go back to reference de Jong B, Zwartkruis W (2020) The EU regulation on screening of foreign direct investment: a game changer? Eur Bus Law Rev 31(3):447–474CrossRef de Jong B, Zwartkruis W (2020) The EU regulation on screening of foreign direct investment: a game changer? Eur Bus Law Rev 31(3):447–474CrossRef
go back to reference Eberlein B, Grande E (2005) Beyond delegation: transnational regulatory regimes and the EU regulatory state. J Eur Public Policy 12:89–112CrossRef Eberlein B, Grande E (2005) Beyond delegation: transnational regulatory regimes and the EU regulatory state. J Eur Public Policy 12:89–112CrossRef
go back to reference Eberlein B, Newman AL (2008) Escaping the international governance dilemma? Incorporated transgovernmental networks in the European Union. Governance 21:25–52CrossRef Eberlein B, Newman AL (2008) Escaping the international governance dilemma? Incorporated transgovernmental networks in the European Union. Governance 21:25–52CrossRef
go back to reference Esplugues MC (2018) A more targeted approach to foreign direct investment: the establishment of screening systems on national security groups. Braz J Int Law 15(2):440–466 Esplugues MC (2018) A more targeted approach to foreign direct investment: the establishment of screening systems on national security groups. Braz J Int Law 15(2):440–466
go back to reference Gilardi F (2005) The institutional foundations of regulatory capitalism: the diffusion of independent regulatory agencies in western Europe. Annals, AAPSS 598:84–101CrossRef Gilardi F (2005) The institutional foundations of regulatory capitalism: the diffusion of independent regulatory agencies in western Europe. Annals, AAPSS 598:84–101CrossRef
go back to reference Hindelang S, Moberg A (2020) The art of casting political dissent in law: the EU’s Framework for screening of foreign direct investment. Common Mark Law Rev 57(5):1427–1460CrossRef Hindelang S, Moberg A (2020) The art of casting political dissent in law: the EU’s Framework for screening of foreign direct investment. Common Mark Law Rev 57(5):1427–1460CrossRef
go back to reference Hood C (2009) Control over bureaucracy: cultural theory and institutional variety. J Public Policy 15:207–230CrossRef Hood C (2009) Control over bureaucracy: cultural theory and institutional variety. J Public Policy 15:207–230CrossRef
go back to reference Kao CC (2019) The EU’s FDI screening proposal: can it really work? Eur Rev 28(2):173–184CrossRef Kao CC (2019) The EU’s FDI screening proposal: can it really work? Eur Rev 28(2):173–184CrossRef
go back to reference Kovacic WE, Hyman DA (2012) Competition agency design: what’s on the Menu? Eur Competition J 8(3):527–538CrossRef Kovacic WE, Hyman DA (2012) Competition agency design: what’s on the Menu? Eur Competition J 8(3):527–538CrossRef
go back to reference Maggetti M (2010) Legitimacy and accountability of independent regulatory agencies: a critical review. Living Rev Democr 2:1–9 Maggetti M (2010) Legitimacy and accountability of independent regulatory agencies: a critical review. Living Rev Democr 2:1–9
go back to reference Majone G (2000) The credibility crisis of community regulation. J Common Mark Stud 38:273–302CrossRef Majone G (2000) The credibility crisis of community regulation. J Common Mark Stud 38:273–302CrossRef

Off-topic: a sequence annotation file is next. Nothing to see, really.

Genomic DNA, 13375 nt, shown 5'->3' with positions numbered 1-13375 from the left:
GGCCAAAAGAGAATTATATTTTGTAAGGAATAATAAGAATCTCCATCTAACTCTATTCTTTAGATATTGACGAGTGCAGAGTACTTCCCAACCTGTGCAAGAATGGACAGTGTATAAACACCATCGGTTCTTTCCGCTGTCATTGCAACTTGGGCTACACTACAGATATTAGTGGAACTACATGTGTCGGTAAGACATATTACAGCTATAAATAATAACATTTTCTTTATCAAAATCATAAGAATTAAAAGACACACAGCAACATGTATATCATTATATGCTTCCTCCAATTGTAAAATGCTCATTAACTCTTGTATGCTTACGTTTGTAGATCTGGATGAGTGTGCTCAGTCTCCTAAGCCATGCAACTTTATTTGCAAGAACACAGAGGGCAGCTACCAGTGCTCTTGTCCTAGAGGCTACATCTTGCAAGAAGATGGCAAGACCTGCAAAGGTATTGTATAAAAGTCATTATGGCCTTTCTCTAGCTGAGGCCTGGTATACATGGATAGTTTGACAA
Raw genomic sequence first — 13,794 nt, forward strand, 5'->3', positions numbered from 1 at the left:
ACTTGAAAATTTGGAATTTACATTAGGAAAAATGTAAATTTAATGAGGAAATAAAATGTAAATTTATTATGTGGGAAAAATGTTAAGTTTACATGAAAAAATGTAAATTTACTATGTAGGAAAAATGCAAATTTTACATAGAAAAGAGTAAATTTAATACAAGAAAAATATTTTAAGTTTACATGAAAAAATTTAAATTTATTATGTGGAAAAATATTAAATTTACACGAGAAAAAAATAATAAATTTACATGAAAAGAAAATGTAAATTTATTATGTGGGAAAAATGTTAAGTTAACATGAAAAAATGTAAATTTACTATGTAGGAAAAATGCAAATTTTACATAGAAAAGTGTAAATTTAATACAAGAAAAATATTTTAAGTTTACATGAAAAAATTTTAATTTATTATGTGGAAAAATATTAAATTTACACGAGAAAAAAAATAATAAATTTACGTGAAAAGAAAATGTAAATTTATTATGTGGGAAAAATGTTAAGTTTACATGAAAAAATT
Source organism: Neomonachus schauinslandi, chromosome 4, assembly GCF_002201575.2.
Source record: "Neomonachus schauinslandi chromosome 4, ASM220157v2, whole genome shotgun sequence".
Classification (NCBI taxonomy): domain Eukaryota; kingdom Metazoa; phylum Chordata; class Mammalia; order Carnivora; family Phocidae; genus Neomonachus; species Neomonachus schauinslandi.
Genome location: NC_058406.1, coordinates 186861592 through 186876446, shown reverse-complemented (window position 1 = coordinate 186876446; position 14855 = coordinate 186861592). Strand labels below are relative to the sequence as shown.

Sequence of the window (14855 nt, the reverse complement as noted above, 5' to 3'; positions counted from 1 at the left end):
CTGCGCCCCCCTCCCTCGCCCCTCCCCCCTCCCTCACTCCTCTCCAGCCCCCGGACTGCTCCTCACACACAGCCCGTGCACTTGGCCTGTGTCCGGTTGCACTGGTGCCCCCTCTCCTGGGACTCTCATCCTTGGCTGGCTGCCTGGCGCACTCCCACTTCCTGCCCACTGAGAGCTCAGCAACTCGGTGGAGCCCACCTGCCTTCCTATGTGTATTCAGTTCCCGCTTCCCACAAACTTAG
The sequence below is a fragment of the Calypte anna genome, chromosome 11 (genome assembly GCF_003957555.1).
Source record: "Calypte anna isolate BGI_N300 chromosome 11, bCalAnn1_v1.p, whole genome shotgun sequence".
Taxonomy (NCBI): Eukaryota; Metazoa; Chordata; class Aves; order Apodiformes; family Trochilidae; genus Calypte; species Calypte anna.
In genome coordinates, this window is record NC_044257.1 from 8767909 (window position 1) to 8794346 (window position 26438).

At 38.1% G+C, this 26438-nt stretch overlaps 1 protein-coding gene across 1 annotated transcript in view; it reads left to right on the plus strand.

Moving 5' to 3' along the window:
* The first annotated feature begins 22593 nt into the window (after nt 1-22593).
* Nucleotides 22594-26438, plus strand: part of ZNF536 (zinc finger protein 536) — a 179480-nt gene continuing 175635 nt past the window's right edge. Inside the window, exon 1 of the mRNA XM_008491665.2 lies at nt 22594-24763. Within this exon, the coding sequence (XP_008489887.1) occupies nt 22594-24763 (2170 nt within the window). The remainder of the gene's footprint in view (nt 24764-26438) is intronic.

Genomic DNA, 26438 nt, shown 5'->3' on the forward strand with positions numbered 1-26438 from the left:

go back to reference Papadopoulos Y (2003) Cooperative forms of governance: problems of democratic accountability in complex environments. Eur J Polit Res 43:473–501CrossRef Papadopoulos Y (2003) Cooperative forms of governance: problems of democratic accountability in complex environments. Eur J Polit Res 43:473–501CrossRef
go back to reference Schill S (2020) Foreign direct investment control in the European Union: rising protectionism or instrument for further investment liberalization? In: Bourgeois B (eds) EU Framework for foreign direct investment control. Wolters Kluwer, the Netherlands, pp 57–75 Schill S (2020) Foreign direct investment control in the European Union: rising protectionism or instrument for further investment liberalization? In: Bourgeois B (eds) EU Framework for foreign direct investment control. Wolters Kluwer, the Netherlands, pp 57–75
go back to reference Shapiro M (2001) Administrative law unbounded: reflections on government and governance. Indiana J Glob Leg Stud 8(2):369–378 Shapiro M (2001) Administrative law unbounded: reflections on government and governance. Indiana J Glob Leg Stud 8(2):369–378
go back to reference Strom K, Bergman T, Muller W (2003) Delegation and accountability in parliamentary democracies. Oxford University Press, OxfordCrossRef Strom K, Bergman T, Muller W (2003) Delegation and accountability in parliamentary democracies. Oxford University Press, OxfordCrossRef
go back to reference Tridimas T (2006) The general principles of EU law. Oxford University Press, OxfordCrossRef Tridimas T (2006) The general principles of EU law. Oxford University Press, OxfordCrossRef
go back to reference Tucker P (2018) Unelected power: the quest for legitimacy in central banking and the regulatory state. Princeton University Press, PrincetonCrossRef Tucker P (2018) Unelected power: the quest for legitimacy in central banking and the regulatory state. Princeton University Press, PrincetonCrossRef
go back to reference Vibert F (2007) The rise of the unelected: democracy and the new separation of power. Cambridge University Press, CambridgeCrossRef Vibert F (2007) The rise of the unelected: democracy and the new separation of power. Cambridge University Press, CambridgeCrossRef
go back to reference Warchol J (2020) The birth of the EU screening regulation. In: Hinderlang S, Moberg A (eds) A common European law on investment screening. YSEC yearbook of socio-economic constitutions, pp 53–75 Warchol J (2020) The birth of the EU screening regulation. In: Hinderlang S, Moberg A (eds) A common European law on investment screening. YSEC yearbook of socio-economic constitutions, pp 53–75
go back to reference Willems A, Moroni A (2020) Defeating economic sanctions in the EU: a strategic analysis of litigation options. Int Trade Law Regul 1:39–55 Willems A, Moroni A (2020) Defeating economic sanctions in the EU: a strategic analysis of litigation options. Int Trade Law Regul 1:39–55
Metadata
Title
Screening Authorities in the EU: Considerations on Governance, Powers, and Accountability
Authors
Jacques Bourgeois
Alessandra Moroni
Copyright Year
2024
DOI
https://doi.org/10.1007/17280_2023_18

Premium Partner